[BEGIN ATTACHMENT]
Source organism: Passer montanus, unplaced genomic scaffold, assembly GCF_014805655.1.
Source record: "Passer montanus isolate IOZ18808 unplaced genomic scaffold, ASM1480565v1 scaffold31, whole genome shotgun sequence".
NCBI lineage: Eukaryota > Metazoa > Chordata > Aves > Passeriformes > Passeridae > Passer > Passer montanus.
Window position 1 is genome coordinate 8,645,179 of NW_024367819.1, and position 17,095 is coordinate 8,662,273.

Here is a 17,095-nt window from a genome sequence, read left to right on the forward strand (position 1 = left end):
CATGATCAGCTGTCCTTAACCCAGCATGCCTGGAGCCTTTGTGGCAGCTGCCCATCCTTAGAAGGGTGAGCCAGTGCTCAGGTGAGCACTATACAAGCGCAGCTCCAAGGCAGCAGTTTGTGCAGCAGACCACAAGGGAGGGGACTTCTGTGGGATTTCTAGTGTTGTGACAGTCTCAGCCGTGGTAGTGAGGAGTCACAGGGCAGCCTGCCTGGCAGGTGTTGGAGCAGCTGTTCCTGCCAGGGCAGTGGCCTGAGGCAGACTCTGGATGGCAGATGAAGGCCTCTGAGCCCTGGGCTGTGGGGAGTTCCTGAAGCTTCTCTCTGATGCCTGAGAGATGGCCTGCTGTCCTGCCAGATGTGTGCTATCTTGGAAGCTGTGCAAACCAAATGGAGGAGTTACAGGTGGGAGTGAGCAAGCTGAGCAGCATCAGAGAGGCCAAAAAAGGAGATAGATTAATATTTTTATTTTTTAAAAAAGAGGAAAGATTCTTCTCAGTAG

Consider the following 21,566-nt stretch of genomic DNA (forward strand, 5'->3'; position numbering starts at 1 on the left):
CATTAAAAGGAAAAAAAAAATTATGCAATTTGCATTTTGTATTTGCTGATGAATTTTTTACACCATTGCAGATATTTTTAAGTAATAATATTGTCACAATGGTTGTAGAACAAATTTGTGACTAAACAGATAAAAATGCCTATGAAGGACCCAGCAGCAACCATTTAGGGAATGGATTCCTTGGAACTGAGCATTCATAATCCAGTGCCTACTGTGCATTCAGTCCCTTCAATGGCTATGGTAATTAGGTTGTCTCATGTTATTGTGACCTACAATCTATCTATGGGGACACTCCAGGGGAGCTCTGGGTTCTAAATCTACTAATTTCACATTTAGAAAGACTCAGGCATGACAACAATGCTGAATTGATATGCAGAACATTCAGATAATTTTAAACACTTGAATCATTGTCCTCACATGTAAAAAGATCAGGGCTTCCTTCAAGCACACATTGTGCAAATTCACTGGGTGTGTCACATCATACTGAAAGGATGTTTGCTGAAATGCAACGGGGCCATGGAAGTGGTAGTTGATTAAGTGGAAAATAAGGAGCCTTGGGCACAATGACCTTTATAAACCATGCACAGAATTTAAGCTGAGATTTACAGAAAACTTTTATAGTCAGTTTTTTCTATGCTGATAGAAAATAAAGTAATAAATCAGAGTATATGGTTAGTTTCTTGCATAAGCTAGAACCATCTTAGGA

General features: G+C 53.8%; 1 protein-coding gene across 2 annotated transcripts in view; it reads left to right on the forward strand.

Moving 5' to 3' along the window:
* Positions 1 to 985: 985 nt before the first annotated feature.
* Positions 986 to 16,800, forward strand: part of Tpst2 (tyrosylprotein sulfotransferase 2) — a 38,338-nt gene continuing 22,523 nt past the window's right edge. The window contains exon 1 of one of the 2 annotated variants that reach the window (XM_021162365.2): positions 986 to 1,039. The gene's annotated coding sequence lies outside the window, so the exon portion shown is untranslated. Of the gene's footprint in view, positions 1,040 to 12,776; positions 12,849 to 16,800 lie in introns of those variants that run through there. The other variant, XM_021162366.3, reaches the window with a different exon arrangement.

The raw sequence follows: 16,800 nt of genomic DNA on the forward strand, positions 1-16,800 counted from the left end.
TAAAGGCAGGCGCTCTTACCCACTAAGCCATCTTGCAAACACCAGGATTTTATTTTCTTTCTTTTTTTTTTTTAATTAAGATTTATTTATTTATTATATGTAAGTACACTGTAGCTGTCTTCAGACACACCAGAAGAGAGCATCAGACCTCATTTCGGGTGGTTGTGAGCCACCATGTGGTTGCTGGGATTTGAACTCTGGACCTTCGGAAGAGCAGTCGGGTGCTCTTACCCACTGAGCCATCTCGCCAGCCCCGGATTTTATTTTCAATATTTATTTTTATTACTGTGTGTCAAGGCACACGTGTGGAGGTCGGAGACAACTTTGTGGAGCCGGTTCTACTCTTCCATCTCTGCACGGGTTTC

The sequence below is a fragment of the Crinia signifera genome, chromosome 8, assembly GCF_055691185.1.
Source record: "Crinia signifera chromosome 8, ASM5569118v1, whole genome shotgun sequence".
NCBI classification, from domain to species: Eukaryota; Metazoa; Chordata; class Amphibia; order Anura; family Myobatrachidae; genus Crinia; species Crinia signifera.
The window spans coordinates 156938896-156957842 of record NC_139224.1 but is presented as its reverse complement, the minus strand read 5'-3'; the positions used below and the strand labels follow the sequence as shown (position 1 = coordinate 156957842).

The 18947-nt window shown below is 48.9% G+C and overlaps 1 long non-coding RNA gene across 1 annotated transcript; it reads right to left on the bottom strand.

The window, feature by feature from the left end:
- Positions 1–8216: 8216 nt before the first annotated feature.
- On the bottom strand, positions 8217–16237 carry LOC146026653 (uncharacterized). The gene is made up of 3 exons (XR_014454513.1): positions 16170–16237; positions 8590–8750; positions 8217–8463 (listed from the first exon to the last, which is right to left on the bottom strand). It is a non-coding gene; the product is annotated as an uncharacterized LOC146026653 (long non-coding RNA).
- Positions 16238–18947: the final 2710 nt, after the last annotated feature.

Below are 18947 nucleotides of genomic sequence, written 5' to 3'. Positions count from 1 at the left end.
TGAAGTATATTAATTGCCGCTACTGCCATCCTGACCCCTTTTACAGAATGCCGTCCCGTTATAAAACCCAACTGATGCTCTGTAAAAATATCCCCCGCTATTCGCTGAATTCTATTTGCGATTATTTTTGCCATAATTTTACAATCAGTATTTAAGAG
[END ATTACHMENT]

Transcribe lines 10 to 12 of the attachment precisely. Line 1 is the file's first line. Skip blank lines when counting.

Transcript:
Moving 5' to 3' along the window:
* Positions 1 to 985: 985 nt before the first annotated feature.
* Positions 986 to 16,800, forward strand: part of Tpst2 (tyrosylprotein sulfotransferase 2) — a 38,338-nt gene continuing 22,523 nt past the window's right edge. The window contains exon 1 of one of the 2 annotated variants that reach the window (XM_021162365.2): positions 986 to 1,039. The gene's annotated coding sequence lies outside the window, so the exon portion shown is untranslated. Of the gene's footprint in view, positions 1,040 to 12,776; positions 12,849 to 16,800 lie in introns of those variants that run through there. The other variant, XM_021162366.3, reaches the window with a different exon arrangement.